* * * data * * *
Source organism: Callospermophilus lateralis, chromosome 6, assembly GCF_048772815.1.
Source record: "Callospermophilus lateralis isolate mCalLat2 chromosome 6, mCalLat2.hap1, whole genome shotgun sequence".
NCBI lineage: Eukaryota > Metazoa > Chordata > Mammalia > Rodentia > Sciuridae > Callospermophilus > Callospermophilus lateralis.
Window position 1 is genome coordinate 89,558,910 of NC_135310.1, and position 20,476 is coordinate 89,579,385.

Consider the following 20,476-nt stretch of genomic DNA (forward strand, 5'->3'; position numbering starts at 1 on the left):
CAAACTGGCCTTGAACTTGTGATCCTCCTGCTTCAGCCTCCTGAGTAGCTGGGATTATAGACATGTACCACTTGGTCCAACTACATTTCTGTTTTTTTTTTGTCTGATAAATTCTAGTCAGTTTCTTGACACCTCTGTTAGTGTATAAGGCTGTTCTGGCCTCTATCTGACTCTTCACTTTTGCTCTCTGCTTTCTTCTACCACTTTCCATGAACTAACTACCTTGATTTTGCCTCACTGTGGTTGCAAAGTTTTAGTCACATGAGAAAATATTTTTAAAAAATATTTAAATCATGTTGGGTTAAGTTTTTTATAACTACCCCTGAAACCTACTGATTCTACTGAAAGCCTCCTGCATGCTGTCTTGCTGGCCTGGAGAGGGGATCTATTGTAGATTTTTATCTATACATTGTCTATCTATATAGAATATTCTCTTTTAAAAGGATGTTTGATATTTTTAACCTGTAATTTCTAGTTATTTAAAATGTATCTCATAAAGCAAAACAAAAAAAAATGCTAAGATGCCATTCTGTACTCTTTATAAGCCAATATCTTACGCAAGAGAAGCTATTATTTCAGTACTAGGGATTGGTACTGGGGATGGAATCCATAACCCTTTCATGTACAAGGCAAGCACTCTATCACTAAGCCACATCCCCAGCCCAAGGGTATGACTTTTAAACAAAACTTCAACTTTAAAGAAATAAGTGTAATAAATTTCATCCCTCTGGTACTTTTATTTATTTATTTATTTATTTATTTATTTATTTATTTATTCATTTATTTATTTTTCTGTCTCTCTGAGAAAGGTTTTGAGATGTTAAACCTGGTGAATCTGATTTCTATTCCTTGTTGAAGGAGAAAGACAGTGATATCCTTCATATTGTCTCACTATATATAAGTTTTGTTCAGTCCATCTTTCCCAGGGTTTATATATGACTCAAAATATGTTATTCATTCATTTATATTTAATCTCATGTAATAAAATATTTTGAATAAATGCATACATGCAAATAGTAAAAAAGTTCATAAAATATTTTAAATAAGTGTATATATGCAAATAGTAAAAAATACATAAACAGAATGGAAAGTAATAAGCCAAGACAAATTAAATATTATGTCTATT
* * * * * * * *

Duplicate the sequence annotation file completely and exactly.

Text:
Source organism: Callospermophilus lateralis, chromosome 6, assembly GCF_048772815.1.
Source record: "Callospermophilus lateralis isolate mCalLat2 chromosome 6, mCalLat2.hap1, whole genome shotgun sequence".
NCBI lineage: Eukaryota > Metazoa > Chordata > Mammalia > Rodentia > Sciuridae > Callospermophilus > Callospermophilus lateralis.
Window position 1 is genome coordinate 89,558,910 of NC_135310.1, and position 20,476 is coordinate 89,579,385.

Consider the following 20,476-nt stretch of genomic DNA (forward strand, 5'->3'; position numbering starts at 1 on the left):
CAAACTGGCCTTGAACTTGTGATCCTCCTGCTTCAGCCTCCTGAGTAGCTGGGATTATAGACATGTACCACTTGGTCCAACTACATTTCTGTTTTTTTTTTGTCTGATAAATTCTAGTCAGTTTCTTGACACCTCTGTTAGTGTATAAGGCTGTTCTGGCCTCTATCTGACTCTTCACTTTTGCTCTCTGCTTTCTTCTACCACTTTCCATGAACTAACTACCTTGATTTTGCCTCACTGTGGTTGCAAAGTTTTAGTCACATGAGAAAATATTTTTAAAAAATATTTAAATCATGTTGGGTTAAGTTTTTTATAACTACCCCTGAAACCTACTGATTCTACTGAAAGCCTCCTGCATGCTGTCTTGCTGGCCTGGAGAGGGGATCTATTGTAGATTTTTATCTATACATTGTCTATCTATATAGAATATTCTCTTTTAAAAGGATGTTTGATATTTTTAACCTGTAATTTCTAGTTATTTAAAATGTATCTCATAAAGCAAAACAAAAAAAAATGCTAAGATGCCATTCTGTACTCTTTATAAGCCAATATCTTACGCAAGAGAAGCTATTATTTCAGTACTAGGGATTGGTACTGGGGATGGAATCCATAACCCTTTCATGTACAAGGCAAGCACTCTATCACTAAGCCACATCCCCAGCCCAAGGGTATGACTTTTAAACAAAACTTCAACTTTAAAGAAATAAGTGTAATAAATTTCATCCCTCTGGTACTTTTATTTATTTATTTATTTATTTATTTATTTATTTATTTATTCATTTATTTATTTTTCTGTCTCTCTGAGAAAGGTTTTGAGATGTTAAACCTGGTGAATCTGATTTCTATTCCTTGTTGAAGGAGAAAGACAGTGATATCCTTCATATTGTCTCACTATATATAAGTTTTGTTCAGTCCATCTTTCCCAGGGTTTATATATGACTCAAAATATGTTATTCATTCATTTATATTTAATCTCATGTAATAAAATATTTTGAATAAATGCATACATGCAAATAGTAAAAAAGTTCATAAAATATTTTAAATAAGTGTATATATGCAAATAGTAAAAAATACATAAACAGAATGGAAAGTAATAAGCCAAGACAAATTAAATATTATGTCTATT